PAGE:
EU environment ministers agree 35 percent CO2 reduction by 2030 for passenger cars. Minus 30 percent is envisaged for vans.
Yesterday in Luxembourg the EU’s council of environment ministers voted on the CO2 regulation for passenger cars and vans in the post-2021 period.
According to the decision, car manufacturers will have to reduce the CO2 output from their new vehicle fleet in the EU by 35 percent by 2030. A binding interim target of a 15 percent reduction will apply for 2025. CO2 emissions from vans are to be brought down by 30 percent by 2030. All the reduction targets will be measured against values from 2021.
Bernhard Mattes, President of the German Association of the Automotive Industry (VDA) commented:
Yesterday’s vote missed an opportunity to make the post-2021 CO2 regulation economically and technically realistic. It is more than regrettable that the majority of Member States did not have the energy to bring protecting the climate and securing jobs into balance. Insufficient consideration is given to factors such as the market situation and customer acceptance of electric mobility, falling sales of CO2-saving diesel models, and the fact that many technologies for saving fuel have already been exhausted.
The environment ministers’ acceptance of the compromise target level proposed by the Austrian Presidency means they rejected the unrealistic reduction of 40 percent which the European Parliament had voted for. But the Council and the Parliament will still enter the approaching triangular negotiations with excessive demands. It is therefore already clear that the EU will pass CO2 targets that are too high for the automotive industry. Nowhere else in the world is aiming for comparable targets. In international competition this will lead to greater burdens on the European automotive industry than those on its competitors. The result will be legal requirements that do not harmonize customer acceptance, technical feasibility and economic possibility. This will put jobs at risk and weaken European industry. Furthermore, such requirements ultimately do not help the climate targets if they are impossible to satisfy.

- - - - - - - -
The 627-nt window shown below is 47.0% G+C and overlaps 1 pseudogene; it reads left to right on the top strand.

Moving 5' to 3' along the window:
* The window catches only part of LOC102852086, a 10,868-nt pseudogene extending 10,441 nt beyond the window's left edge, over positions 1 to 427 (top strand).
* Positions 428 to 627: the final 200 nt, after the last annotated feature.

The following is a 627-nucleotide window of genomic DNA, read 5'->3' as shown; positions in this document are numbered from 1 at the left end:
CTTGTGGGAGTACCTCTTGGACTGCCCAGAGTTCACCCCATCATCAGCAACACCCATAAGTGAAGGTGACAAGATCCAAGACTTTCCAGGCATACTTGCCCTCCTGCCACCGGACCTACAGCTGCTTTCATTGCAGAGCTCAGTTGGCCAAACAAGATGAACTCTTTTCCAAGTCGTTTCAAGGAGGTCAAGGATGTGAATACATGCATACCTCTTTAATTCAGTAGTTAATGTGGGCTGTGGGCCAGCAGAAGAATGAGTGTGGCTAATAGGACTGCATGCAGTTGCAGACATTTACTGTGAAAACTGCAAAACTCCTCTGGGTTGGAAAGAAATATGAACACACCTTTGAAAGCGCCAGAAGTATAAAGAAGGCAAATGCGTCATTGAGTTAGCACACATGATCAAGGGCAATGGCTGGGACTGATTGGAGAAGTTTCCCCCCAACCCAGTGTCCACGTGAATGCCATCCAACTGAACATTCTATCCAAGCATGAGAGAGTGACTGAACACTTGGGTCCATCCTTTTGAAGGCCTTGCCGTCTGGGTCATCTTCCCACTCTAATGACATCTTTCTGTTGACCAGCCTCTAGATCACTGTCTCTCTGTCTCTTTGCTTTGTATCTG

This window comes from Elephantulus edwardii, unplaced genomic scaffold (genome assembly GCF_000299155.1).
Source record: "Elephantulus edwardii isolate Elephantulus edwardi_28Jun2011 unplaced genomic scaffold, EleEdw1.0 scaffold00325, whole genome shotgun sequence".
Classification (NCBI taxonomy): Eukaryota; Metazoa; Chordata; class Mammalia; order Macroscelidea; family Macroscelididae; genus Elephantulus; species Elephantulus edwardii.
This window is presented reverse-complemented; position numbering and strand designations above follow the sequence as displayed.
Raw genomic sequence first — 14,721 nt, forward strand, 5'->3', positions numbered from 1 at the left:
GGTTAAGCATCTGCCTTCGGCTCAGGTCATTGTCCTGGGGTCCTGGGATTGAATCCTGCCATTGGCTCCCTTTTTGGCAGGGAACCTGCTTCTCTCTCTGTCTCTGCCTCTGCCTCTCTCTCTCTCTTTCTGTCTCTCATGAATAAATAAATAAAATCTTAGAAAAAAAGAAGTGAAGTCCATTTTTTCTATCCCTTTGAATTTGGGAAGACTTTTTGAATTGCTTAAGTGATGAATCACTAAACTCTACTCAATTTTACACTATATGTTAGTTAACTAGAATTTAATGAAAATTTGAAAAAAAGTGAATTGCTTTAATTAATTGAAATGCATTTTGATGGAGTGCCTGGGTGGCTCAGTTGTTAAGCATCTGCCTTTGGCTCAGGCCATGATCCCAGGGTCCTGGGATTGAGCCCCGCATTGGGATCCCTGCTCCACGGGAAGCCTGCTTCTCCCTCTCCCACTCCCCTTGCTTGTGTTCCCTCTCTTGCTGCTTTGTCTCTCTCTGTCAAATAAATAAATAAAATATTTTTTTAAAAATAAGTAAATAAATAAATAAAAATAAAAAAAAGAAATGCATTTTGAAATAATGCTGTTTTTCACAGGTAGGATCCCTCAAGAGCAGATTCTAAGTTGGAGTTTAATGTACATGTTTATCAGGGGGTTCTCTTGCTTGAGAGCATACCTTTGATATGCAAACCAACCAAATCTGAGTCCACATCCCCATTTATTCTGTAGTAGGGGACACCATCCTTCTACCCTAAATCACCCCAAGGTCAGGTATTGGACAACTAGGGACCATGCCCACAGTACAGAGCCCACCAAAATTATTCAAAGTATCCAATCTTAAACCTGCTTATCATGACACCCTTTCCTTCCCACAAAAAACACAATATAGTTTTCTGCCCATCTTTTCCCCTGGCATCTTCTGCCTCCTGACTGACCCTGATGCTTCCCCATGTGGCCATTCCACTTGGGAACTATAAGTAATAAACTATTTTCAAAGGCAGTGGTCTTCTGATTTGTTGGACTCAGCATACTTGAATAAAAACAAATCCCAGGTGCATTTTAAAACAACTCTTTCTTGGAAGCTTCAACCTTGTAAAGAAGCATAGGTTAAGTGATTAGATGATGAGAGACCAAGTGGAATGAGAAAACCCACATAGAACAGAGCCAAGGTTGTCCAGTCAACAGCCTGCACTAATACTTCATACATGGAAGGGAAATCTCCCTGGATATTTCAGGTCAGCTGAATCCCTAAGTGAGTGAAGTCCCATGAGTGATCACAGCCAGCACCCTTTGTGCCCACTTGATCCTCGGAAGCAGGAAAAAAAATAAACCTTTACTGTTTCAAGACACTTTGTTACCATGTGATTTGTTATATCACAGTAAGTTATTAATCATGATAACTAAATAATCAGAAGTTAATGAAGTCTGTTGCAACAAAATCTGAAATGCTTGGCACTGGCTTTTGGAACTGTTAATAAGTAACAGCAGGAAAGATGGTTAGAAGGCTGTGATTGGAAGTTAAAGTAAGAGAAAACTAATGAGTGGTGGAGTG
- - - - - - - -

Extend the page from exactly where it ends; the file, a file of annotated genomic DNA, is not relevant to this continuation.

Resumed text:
The German vehicle makers and suppliers are playing an active role in shaping this change process. German firms already have over 30 models with alternative powertrains on the market. By 2020 there will be around 100.
The regulation must provide greater incentives for electric mobility. The EU Member States must assume more responsibility for establishing the charging infrastructure and support this technology with active, demand-oriented policies. At present three quarters of all charging pillars for electric vehicles are located in only four countries: the United Kingdom, Germany, France and the Netherlands.
In addition, policies should pursue a strategy that increases the efficiency of all powertrains and fuels. Biofuels and renewable fuels (“e-fuels”), for example, offer considerable potential for reducing CO2. Therefore it should be possible to voluntarily credit e-fuels against the fleet limit value. Furthermore, a tailored incentive system for vans is especially important given their variety of applications and smaller numbers of vehicles produced.
Unlike the resolution of the European Parliament, the Council has sent out positive signals such as increased credits for plug-in hybrids and the differentiation between passenger cars and vans. Unfortunately the 30 percent target for vans also ignores the technical reality in this segment. The development and product cycles take up to 10 years, i.e. far longer than those for passenger cars. Moreover, low fuel consumption has always been a key consideration for purchasing commercial vehicles and the market is therefore naturally tuned to CO2 efficiency.